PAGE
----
It’s the old give-‘em-an-inch-and-they’ll-take-a-mile syndrome. Some are afraid that if you truly embrace the grace of God, it’s going to cause you to go out and live a lifestyle of sin. Their reasoning is that if you tell people that their sins are all forgiven and that they’re under God’s grace, they won’t be motivated to live a godly lifestyle. They question what will prevent them from going out and misbehaving. They completely underestimate the presence of the indwelling Christ who is in us! They miss the point that it is the Holy Spirit who has taken up residence in us. He can be trusted! He is quite capable of leading people into righteous behavior without all our warnings to them.

God’s grace is not a license to sin. Those who say that the teaching of pure grace sounds that way reveal their weak understanding of the topic. That's what they said about Paul too. In fact, that's what they say about anybody and everybody who has the gall to preach grace without watering it down with a little legalism.

God’s grace is the divine enablement by the life of Christ in us, for us to be all that we’ve been called to be and all that we’ve been called to do. Grace won’t cause you to go out and sin. To the contrary, it will empower, enable, and motivate you to live a godly lifestyle. Titus 2: 11–12 explains, “For the grace of God appeared, bringing salvation to all men, instructing us to deny ungodliness and worldly desires and to live sensibly, righteously and godly in this present age.”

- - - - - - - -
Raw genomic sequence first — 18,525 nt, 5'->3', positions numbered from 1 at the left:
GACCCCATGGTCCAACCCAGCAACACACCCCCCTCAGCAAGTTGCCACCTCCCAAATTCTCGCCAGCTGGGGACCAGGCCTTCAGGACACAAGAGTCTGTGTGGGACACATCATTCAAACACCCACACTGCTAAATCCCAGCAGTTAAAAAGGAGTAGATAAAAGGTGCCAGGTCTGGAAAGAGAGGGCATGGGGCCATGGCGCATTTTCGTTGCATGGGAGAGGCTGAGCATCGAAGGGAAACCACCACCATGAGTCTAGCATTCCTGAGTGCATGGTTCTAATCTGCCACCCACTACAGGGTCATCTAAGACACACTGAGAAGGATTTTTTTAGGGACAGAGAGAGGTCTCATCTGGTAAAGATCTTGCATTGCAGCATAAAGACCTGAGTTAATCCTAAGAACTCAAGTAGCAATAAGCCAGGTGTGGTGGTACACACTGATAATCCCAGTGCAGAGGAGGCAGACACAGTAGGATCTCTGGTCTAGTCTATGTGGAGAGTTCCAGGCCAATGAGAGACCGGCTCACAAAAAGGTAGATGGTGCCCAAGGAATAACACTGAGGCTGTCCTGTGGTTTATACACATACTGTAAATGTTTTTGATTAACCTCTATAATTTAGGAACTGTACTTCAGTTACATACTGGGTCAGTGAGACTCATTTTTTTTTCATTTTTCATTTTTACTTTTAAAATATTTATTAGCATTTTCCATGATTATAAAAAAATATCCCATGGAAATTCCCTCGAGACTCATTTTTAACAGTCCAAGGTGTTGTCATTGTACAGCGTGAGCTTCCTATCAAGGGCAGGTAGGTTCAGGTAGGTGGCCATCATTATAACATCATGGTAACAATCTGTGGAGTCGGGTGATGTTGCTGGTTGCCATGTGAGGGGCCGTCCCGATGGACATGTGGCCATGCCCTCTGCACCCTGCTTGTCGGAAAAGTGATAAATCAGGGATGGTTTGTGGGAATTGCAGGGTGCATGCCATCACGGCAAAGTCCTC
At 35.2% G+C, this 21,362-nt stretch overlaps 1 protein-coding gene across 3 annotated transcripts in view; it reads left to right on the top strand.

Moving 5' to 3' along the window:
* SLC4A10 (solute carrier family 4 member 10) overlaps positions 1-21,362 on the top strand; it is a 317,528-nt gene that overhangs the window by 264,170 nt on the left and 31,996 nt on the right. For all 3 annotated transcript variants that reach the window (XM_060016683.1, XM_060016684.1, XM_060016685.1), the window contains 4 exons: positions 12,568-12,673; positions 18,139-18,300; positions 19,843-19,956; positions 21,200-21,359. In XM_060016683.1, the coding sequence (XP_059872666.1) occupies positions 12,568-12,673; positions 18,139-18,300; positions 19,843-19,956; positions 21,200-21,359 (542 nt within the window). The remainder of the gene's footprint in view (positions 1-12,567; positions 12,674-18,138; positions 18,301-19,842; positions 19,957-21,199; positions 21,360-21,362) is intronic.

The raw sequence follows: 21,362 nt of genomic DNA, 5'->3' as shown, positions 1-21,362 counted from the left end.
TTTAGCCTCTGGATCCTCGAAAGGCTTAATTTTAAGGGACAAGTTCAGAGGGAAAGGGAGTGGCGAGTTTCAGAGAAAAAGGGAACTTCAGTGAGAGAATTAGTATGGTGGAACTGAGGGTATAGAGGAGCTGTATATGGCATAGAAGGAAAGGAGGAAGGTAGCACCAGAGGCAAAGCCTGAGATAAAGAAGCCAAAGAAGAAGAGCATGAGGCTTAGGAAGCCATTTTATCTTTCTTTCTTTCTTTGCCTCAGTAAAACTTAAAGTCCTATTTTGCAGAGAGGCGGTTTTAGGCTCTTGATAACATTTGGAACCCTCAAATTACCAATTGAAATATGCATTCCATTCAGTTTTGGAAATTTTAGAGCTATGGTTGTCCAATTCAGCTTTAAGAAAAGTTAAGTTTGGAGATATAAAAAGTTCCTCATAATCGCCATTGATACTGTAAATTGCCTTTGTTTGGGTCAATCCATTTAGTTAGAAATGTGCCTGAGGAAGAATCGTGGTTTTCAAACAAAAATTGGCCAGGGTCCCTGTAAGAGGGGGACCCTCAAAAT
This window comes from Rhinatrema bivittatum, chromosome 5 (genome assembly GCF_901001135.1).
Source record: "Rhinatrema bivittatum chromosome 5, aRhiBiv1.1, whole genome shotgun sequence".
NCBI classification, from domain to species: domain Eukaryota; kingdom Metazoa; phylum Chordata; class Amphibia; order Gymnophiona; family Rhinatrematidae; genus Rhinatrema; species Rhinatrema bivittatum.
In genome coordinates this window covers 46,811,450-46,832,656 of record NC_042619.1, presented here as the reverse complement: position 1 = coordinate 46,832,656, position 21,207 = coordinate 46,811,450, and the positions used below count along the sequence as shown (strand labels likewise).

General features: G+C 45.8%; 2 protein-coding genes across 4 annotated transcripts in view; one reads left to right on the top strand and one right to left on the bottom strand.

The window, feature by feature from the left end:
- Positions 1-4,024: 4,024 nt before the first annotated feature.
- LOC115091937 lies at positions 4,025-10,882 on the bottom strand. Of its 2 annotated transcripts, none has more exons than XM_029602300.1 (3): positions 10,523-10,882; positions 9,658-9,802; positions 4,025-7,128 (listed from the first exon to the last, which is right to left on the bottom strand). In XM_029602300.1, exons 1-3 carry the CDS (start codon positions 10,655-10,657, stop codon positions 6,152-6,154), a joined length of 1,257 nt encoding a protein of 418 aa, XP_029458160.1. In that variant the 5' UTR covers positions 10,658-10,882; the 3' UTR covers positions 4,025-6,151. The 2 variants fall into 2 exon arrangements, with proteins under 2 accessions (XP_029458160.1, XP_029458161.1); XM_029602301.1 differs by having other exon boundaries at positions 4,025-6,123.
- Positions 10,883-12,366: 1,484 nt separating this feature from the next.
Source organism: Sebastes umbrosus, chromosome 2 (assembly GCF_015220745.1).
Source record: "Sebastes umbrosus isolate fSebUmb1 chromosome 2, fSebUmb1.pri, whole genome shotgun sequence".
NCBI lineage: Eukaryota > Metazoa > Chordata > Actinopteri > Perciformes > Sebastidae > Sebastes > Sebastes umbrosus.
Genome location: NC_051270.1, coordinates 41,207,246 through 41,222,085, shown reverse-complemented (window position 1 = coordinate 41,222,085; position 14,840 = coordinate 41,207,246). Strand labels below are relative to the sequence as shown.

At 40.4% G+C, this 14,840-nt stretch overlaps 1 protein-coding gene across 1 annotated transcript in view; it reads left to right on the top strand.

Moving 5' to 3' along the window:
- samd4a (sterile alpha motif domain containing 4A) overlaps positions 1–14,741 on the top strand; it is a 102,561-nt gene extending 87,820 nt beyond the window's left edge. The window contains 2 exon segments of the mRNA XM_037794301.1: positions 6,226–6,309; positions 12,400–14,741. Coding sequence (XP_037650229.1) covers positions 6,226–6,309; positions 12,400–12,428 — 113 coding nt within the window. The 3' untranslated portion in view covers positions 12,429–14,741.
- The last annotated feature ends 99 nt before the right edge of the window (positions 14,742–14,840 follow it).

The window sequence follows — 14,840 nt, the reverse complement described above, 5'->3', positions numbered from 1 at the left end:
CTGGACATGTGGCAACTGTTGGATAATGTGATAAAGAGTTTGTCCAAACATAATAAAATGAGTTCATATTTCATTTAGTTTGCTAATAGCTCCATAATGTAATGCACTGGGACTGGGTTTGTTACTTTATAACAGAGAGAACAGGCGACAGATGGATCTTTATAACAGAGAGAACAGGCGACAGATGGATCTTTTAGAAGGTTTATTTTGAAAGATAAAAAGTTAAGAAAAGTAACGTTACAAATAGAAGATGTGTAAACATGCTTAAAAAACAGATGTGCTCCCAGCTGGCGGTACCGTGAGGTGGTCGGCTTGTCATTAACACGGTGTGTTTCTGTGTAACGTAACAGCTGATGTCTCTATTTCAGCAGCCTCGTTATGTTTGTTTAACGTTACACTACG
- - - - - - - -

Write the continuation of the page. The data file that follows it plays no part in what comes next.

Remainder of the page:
The Bible says that the grace of God teaches us; it instructs us. What is the focus of that instruction? It instructs us in denying ungodliness, and it teaches us how to live sensibly, righteously and godly in this present age. Apparently, Paul wasn’t afraid that grace was going to cause people’s lives to run amuck. He saw grace as the antidote to ungodly behavior.

Let’s ground our thinking in what the Bible says and not in irrational fears that somebody might abuse grace if that is what they are taught. Rest assured – the grace of our Lord Jesus Christ will not become a motivator for sin. His grace will inspire, instruct and invigorate you to walk in a way that is fitting with who you are in Him! In an effort to calm the nerves of jittery legalists, I'm not going to water down the gospel by warning people about how they better avoid sinning. The gospel is good news and nothing but good news. When people get that, behavior will take care of itself.

Tuesday, January 12, 2010

Stop Trying To Stop Sinning - Steve McVey